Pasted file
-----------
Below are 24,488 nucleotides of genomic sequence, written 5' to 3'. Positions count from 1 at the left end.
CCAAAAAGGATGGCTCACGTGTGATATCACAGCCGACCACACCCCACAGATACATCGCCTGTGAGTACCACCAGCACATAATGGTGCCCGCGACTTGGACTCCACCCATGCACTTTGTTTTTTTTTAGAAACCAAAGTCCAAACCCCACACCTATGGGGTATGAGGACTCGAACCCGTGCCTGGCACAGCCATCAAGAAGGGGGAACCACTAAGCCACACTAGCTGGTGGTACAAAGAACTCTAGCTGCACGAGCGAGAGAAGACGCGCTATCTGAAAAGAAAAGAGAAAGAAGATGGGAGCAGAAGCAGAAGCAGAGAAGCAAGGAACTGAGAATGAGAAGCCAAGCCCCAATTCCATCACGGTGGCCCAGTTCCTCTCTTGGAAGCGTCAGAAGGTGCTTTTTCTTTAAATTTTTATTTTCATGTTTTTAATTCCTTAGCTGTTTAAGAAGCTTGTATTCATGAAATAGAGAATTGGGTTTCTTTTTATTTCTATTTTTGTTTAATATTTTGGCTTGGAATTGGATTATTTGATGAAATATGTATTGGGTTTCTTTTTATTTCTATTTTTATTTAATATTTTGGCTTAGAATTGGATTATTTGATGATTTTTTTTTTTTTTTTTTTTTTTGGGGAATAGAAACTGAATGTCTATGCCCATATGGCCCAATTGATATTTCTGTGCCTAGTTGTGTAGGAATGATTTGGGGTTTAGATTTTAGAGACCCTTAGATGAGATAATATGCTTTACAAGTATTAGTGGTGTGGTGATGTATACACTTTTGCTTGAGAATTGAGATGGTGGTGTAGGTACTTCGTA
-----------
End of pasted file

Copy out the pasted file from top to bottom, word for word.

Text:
Below are 24,488 nucleotides of genomic sequence, written 5' to 3'. Positions count from 1 at the left end.
CCAAAAAGGATGGCTCACGTGTGATATCACAGCCGACCACACCCCACAGATACATCGCCTGTGAGTACCACCAGCACATAATGGTGCCCGCGACTTGGACTCCACCCATGCACTTTGTTTTTTTTTAGAAACCAAAGTCCAAACCCCACACCTATGGGGTATGAGGACTCGAACCCGTGCCTGGCACAGCCATCAAGAAGGGGGAACCACTAAGCCACACTAGCTGGTGGTACAAAGAACTCTAGCTGCACGAGCGAGAGAAGACGCGCTATCTGAAAAGAAAAGAGAAAGAAGATGGGAGCAGAAGCAGAAGCAGAGAAGCAAGGAACTGAGAATGAGAAGCCAAGCCCCAATTCCATCACGGTGGCCCAGTTCCTCTCTTGGAAGCGTCAGAAGGTGCTTTTTCTTTAAATTTTTATTTTCATGTTTTTAATTCCTTAGCTGTTTAAGAAGCTTGTATTCATGAAATAGAGAATTGGGTTTCTTTTTATTTCTATTTTTGTTTAATATTTTGGCTTGGAATTGGATTATTTGATGAAATATGTATTGGGTTTCTTTTTATTTCTATTTTTATTTAATATTTTGGCTTAGAATTGGATTATTTGATGATTTTTTTTTTTTTTTTTTTTTTTGGGGAATAGAAACTGAATGTCTATGCCCATATGGCCCAATTGATATTTCTGTGCCTAGTTGTGTAGGAATGATTTGGGGTTTAGATTTTAGAGACCCTTAGATGAGATAATATGCTTTACAAGTATTAGTGGTGTGGTGATGTATACACTTTTGCTTGAGAATTGAGATGGTGGTGTAGGTACTTCGTA